Car production in the UK rose by 5.8% in 2011, industry figures show.
The Society of Motor Manufacturers and Traders (SMMT) said manufacturing had ended the year with a 1.6% rise in December, producing a total of 1,343,810 vehicles in the year.
The SMMT said record exports had been the main driver of growth, with more than 80% of vehicles exported.
Although production rose last year, the SMMT said last week that new car sales in the UK had fallen 4.4% in 2011.
Engine production also rose by 4.9% to just over 2.5 million, despite a modest 1.3% fall in December.
"UK vehicle and engine production continues to lead the manufacturing recovery," said Paul Everitt, chief executive of the SMMT.
"It is essential that industry and government continue to work in partnership to maximise the opportunities at all levels of the UK supply chain and encourage more investment in research and development, skills and new plant and machinery."
Nissan's Sunderland plant produced the most cars last year, more than 480,000, which marked a rise of 13.5% on the year before.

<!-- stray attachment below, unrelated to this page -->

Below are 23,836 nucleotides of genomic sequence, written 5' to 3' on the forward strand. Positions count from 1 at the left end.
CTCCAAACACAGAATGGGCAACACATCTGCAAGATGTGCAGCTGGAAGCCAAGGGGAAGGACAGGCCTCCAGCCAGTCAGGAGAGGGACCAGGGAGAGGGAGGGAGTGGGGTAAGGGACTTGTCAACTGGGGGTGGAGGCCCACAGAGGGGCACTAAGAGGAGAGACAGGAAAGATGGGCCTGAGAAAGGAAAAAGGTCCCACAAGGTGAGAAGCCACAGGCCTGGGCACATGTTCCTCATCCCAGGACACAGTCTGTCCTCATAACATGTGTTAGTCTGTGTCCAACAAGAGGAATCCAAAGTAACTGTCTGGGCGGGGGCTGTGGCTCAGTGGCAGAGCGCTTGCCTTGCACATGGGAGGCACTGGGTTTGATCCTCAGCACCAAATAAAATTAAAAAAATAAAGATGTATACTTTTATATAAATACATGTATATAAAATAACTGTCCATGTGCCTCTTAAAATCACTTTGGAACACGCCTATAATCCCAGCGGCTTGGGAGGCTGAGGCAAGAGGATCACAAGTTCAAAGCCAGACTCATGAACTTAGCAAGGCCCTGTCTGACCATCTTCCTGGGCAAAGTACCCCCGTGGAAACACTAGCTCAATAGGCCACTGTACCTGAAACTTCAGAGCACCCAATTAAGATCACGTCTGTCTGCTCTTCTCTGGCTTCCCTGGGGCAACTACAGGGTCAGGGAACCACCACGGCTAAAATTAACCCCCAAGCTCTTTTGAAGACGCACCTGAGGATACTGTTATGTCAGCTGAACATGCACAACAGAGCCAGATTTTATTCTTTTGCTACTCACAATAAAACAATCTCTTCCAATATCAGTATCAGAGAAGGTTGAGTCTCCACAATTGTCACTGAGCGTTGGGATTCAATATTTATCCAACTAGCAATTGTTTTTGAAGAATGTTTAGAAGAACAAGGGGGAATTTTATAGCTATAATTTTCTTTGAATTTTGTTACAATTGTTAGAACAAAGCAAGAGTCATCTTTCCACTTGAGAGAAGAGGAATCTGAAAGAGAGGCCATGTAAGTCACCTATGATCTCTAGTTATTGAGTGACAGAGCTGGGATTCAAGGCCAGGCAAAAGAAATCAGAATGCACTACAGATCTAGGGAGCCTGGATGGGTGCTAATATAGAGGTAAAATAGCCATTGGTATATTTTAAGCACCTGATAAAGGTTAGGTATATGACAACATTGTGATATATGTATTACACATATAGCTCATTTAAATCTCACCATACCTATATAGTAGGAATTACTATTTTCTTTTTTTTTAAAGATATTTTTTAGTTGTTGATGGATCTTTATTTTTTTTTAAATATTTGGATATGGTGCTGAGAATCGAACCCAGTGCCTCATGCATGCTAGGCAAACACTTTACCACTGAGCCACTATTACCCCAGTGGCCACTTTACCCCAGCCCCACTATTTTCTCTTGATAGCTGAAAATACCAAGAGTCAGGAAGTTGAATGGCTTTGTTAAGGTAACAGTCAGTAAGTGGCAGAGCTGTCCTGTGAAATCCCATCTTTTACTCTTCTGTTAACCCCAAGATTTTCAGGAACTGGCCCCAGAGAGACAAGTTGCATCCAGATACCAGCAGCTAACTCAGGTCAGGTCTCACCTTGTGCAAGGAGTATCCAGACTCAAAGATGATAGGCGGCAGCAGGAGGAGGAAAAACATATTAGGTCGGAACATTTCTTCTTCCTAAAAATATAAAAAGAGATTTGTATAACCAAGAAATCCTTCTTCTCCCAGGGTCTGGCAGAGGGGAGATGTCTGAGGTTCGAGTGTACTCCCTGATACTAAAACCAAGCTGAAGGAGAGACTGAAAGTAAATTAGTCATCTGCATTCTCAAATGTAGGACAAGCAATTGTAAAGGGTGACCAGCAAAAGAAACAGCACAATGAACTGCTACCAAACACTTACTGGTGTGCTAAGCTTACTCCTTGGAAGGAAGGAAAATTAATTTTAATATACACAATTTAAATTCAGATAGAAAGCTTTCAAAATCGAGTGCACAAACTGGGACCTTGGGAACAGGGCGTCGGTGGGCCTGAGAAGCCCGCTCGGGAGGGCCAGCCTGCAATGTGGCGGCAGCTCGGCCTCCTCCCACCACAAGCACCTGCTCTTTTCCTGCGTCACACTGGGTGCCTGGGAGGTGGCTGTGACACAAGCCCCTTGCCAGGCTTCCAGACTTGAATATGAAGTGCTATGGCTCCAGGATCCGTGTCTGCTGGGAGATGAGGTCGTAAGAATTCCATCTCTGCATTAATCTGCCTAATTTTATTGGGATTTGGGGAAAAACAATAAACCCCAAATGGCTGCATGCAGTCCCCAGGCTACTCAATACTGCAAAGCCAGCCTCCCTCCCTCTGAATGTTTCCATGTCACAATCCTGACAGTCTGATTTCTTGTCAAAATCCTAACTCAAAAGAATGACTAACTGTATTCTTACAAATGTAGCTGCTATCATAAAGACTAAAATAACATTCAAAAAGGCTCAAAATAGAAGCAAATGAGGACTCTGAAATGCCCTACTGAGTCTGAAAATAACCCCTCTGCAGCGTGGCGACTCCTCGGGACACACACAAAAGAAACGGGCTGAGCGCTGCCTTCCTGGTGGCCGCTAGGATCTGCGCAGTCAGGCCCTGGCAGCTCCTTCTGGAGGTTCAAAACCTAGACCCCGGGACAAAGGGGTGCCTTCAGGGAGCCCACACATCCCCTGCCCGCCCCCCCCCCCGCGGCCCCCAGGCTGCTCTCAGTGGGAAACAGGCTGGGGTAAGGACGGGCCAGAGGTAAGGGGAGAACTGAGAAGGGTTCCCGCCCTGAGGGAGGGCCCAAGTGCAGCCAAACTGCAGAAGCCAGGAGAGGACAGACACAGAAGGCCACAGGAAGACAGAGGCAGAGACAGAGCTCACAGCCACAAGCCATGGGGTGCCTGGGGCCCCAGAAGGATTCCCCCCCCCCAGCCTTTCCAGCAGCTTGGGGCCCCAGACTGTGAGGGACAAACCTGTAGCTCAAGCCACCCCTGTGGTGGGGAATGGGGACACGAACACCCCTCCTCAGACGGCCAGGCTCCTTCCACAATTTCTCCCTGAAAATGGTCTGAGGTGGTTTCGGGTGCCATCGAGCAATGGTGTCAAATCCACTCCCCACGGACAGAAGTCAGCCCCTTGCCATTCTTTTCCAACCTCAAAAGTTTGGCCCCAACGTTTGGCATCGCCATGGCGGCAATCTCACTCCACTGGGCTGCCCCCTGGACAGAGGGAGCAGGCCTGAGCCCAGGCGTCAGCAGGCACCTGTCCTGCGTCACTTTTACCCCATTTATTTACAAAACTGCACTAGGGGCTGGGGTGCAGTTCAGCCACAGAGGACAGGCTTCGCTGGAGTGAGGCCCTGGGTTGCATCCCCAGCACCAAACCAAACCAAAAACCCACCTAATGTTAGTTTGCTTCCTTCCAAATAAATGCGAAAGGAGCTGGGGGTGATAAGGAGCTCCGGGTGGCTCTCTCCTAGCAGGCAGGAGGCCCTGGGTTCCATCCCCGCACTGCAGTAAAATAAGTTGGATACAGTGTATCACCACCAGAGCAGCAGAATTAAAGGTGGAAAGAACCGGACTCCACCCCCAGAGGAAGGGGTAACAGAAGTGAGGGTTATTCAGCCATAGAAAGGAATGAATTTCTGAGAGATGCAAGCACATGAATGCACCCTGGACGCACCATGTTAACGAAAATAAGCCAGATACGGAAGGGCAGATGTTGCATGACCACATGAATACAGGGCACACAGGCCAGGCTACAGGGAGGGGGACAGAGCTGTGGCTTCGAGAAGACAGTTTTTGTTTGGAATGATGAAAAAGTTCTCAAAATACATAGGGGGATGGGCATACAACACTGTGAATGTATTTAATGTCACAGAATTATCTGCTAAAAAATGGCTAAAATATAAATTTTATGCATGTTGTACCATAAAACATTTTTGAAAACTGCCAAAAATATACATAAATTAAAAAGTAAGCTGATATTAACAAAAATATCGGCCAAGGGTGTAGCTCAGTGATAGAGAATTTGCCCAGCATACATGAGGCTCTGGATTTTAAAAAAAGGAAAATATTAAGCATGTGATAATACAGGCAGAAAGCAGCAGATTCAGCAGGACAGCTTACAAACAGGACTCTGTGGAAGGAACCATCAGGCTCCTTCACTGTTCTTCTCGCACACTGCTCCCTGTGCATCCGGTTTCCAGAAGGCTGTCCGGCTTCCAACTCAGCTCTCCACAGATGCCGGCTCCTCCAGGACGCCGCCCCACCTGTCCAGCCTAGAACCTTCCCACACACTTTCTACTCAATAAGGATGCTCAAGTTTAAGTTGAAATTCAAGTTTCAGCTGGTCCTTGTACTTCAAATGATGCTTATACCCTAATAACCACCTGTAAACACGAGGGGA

Vauxhall's Ellesmere Port and Land Rover's Solihull and Halewood plants also saw big rises in production.
But Honda's Swindon plant, Jaguar's Castle Bromwich site and Mini's Oxford site all saw drops in output.
Business Minister Mark Prisk said the UK had out-performed the global car market.
"We have some of the best plants in the UK that are amongst the most productive in Europe," he said.
"Multi billion-pound investment and the creation of new jobs in the automotive sector demonstrates that the UK can successfully compete for business across the world."
The Unite union said the car production figures were "a glimmer of hope in gloomy times", but urged the government to help growth to continue in the industry.
"With the right investment, the right product and most importantly a skilled and dedicated workforce British manufacturing can be a success," said Tony Burke, Unite assistant general secretary.
"But overall UK manufacturing is not performing well because the government has no strategy to support the sector."